Flâneusing the City: Cape Town through the Eyes of an Unnamed Female Narrator in Patricia Schonstein-Pinnock’s Skyline

Carol Leff


Up until fairly recently, the literary figure of the flâneur, an aimless wanderer and detached observer of urban life, has generally been regarded as male. However, feminist critiques of the flâneur can be seen in the work of Wolff (1985; 2006), Ferguson (1994), Wilson (1995) and Scalway (2006), amongst others, and the female version of this literary figure has started to garner attention through publications such as Catherine Nesci’s Le Flâneur et les Flâneuses (2007) and cultural critic Lauren Elkin’s Flâneuse (2016). This paper focuses on the gaze of the young narrator-flâneuse in Patricia Schonstein-Pinnock’s Skyline (2000), a novel set in the city of Cape Town in post-apartheid South Africa. Through the eyes of the unnamed narrator, who describes a city of contrasts and displaced individuals, the African humanist notion of ubuntu is seen to connect the marginal inhabitants of “Skyline”, a fictional apartment building that becomes home to African diasporic immigrants and refugees. Cape Town is a city in flux, and the youthful narrator-flâneuse questions the ambiguous spaces that she encounters. Despite various contradictions such as belonging or not belonging (she herself comes from a broken family and keeps company with refugees and social outcasts), the narrator-flâneuse chooses to embrace hybridity and entanglement. Running parallel to the young flâneuse’s narrative is that of Mozambican refugee Bernard, whose paintings are described ekphrastically at the end of each chapter. Drawing upon De Certeau’s work on cities as well as Sarah Nuttall’s concept of entanglement, I argue that Schonstein-Pinnock’s novel suggests alternative, inclusive ways of feeling at home in a city that is constantly changing and can sometimes feel unwelcoming. The paper concludes with reflections on what it means for displaced individuals to finally feel “at home” in an Afropolitan city such as Cape Town.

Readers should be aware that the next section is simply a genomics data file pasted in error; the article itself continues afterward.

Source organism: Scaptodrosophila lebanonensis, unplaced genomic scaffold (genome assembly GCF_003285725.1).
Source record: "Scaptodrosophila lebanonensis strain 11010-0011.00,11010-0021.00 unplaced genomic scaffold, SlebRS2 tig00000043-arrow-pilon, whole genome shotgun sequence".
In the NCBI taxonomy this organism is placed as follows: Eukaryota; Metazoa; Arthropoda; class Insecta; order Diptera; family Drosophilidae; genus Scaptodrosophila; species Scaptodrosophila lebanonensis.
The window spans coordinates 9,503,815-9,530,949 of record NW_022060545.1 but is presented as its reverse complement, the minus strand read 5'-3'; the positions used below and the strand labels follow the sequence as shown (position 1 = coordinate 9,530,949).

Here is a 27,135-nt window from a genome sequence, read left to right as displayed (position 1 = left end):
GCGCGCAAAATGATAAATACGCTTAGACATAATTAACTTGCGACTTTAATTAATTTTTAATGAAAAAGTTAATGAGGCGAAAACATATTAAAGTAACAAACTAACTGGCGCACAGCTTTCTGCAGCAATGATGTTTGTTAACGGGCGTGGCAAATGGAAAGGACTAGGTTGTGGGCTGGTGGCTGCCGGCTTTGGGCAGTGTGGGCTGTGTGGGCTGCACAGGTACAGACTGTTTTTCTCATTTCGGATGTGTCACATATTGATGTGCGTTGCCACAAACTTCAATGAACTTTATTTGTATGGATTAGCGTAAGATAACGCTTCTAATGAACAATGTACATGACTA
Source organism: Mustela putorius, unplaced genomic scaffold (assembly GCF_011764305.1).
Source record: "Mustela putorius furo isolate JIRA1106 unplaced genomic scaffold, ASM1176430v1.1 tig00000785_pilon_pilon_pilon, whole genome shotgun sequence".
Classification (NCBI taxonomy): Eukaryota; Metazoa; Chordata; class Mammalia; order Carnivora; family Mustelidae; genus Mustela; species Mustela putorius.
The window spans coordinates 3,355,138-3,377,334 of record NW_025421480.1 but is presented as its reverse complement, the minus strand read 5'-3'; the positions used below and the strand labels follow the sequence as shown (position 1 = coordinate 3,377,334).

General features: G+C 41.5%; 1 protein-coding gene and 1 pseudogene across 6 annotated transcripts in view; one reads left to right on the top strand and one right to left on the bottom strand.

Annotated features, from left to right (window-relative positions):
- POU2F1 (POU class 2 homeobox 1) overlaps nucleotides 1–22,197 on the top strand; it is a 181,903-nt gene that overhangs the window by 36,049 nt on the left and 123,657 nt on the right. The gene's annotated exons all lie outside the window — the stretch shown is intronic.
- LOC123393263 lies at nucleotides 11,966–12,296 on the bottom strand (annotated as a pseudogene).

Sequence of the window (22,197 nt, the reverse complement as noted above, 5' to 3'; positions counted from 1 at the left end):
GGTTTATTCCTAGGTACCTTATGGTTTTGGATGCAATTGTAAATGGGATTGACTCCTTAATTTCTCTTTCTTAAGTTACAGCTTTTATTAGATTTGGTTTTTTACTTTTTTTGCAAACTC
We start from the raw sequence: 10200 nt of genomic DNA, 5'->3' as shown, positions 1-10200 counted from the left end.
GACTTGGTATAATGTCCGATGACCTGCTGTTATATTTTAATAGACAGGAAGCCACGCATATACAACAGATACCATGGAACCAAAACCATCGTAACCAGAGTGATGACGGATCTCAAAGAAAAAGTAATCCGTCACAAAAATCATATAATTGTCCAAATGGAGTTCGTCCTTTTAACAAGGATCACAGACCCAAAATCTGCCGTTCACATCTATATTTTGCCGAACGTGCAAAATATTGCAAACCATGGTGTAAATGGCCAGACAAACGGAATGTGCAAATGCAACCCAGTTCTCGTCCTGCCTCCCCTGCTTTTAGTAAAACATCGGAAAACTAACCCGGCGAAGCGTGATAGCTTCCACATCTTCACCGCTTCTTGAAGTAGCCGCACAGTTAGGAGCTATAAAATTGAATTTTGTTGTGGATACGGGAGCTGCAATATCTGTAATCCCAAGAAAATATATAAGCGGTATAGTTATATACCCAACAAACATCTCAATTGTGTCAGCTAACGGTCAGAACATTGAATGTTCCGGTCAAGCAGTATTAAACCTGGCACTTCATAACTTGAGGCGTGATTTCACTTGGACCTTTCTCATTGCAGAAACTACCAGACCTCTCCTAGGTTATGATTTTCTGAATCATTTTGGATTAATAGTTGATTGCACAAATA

Full Text

PDF (English)

Riferimenti bibliografici

Acott, Heather Margaret. 2009. “Tactics of the Habitat: the Elusive Identity of Nat Nakasa.” MA diss., University of South Africa.

Araya, Kinga. 2009. “Walking the Wall: Global Flâneuse with Local Dilemmas.” Wagadu 7 (Fall): 55-74.

Bagheri, Nazgol. 2015. “The Emancipated Flâneuse in Tehran’s Shopping Malls.” In Walking in Cities: Quotidian Mobility as Urban Theory, Method, and Practice, edited by Brown, Evrick Brown and Timothy Shortell, 83-99. Pennsylvannia: Temple University Press.

Baudelaire, Charles. 1961. Les Fleurs du Mal: Les Épaves-Bribes-Poèmes divers Amoenitas Belgicae. Paris: Editions Garnier Frères.

Benjamin, Walter. 1973. Charles Baudelaire: A Lyric Poet in the Era of High Capitalism. London: New Left Books.

Bentley, Nick. 2014. “Postmodern Cities.” In The Cambridge Companion to the City in Literature, edited by Kevin R. McNamara, 175-187. Cambridge: Cambridge University Press.

Boutin, Aimée. 2012. “Rethinking the Flâneur: Flânerie and the Senses.” Dix-neuf 16 (2): 124–32.